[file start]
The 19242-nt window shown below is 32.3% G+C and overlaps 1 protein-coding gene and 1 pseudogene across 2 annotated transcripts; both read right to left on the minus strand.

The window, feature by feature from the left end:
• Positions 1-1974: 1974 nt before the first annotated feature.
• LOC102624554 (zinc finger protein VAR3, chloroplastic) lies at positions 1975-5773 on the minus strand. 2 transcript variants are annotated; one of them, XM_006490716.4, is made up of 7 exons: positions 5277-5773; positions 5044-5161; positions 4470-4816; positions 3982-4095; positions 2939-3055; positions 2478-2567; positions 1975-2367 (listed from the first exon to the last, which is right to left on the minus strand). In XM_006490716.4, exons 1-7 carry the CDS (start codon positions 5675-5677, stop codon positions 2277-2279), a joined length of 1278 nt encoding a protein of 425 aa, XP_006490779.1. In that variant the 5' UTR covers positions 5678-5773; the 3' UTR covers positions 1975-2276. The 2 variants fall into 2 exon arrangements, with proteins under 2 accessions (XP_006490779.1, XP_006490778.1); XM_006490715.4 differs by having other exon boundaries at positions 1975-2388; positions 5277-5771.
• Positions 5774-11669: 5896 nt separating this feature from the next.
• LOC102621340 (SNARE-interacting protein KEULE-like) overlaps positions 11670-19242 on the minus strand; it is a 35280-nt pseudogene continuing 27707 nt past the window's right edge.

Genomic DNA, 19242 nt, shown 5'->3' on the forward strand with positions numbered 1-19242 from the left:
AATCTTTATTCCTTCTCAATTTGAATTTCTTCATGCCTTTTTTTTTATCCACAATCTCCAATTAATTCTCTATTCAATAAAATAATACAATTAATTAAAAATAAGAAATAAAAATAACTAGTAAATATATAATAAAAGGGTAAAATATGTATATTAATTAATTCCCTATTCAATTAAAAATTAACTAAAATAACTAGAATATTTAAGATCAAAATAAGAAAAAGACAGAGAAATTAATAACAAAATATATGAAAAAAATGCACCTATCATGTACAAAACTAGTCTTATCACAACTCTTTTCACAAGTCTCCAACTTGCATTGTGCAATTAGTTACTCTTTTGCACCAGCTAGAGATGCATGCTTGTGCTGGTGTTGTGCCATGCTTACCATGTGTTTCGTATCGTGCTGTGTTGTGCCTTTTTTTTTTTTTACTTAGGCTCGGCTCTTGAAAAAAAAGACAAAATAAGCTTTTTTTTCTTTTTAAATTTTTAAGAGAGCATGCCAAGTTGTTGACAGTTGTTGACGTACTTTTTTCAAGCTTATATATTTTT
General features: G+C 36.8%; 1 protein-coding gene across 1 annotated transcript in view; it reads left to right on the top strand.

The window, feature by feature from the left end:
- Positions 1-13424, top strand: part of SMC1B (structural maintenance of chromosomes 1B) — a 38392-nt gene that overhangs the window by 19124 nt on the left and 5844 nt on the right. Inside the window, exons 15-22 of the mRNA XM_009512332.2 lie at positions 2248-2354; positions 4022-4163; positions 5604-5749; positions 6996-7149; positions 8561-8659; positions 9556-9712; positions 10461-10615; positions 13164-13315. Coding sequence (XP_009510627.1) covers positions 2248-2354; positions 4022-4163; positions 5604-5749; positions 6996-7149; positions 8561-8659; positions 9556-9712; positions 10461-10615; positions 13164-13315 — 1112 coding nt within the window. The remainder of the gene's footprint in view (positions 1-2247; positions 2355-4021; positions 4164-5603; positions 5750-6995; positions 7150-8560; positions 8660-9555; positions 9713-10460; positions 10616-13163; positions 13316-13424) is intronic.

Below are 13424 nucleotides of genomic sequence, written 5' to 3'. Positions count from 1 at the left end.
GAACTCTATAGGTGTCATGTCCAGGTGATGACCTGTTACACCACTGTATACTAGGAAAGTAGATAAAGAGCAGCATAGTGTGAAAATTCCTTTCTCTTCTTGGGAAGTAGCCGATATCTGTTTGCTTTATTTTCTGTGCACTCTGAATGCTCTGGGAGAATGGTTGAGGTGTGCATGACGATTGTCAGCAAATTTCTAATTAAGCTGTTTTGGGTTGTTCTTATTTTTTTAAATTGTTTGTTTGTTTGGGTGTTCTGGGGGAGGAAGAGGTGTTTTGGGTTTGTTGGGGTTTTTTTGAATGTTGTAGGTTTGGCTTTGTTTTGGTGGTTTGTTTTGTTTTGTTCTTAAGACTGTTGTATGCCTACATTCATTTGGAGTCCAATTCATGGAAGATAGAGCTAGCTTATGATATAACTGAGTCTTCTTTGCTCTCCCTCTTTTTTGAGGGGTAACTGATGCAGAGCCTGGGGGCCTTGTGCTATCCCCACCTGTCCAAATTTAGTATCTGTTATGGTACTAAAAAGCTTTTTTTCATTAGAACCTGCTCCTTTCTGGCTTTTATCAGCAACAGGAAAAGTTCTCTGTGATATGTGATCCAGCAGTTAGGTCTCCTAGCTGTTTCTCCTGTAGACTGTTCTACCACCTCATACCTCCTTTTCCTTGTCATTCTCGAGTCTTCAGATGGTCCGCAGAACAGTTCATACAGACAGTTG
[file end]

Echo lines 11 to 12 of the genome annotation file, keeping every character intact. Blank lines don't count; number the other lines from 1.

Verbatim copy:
- Positions 1-13424, top strand: part of SMC1B (structural maintenance of chromosomes 1B) — a 38392-nt gene that overhangs the window by 19124 nt on the left and 5844 nt on the right. Inside the window, exons 15-22 of the mRNA XM_009512332.2 lie at positions 2248-2354; positions 4022-4163; positions 5604-5749; positions 6996-7149; positions 8561-8659; positions 9556-9712; positions 10461-10615; positions 13164-13315. Coding sequence (XP_009510627.1) covers positions 2248-2354; positions 4022-4163; positions 5604-5749; positions 6996-7149; positions 8561-8659; positions 9556-9712; positions 10461-10615; positions 13164-13315 — 1112 coding nt within the window. The remainder of the gene's footprint in view (positions 1-2247; positions 2355-4021; positions 4164-5603; positions 5750-6995; positions 7150-8560; positions 8660-9555; positions 9713-10460; positions 10616-13163; positions 13316-13424) is intronic.

Below are 13424 nucleotides of genomic sequence, written 5' to 3'. Positions count from 1 at the left end.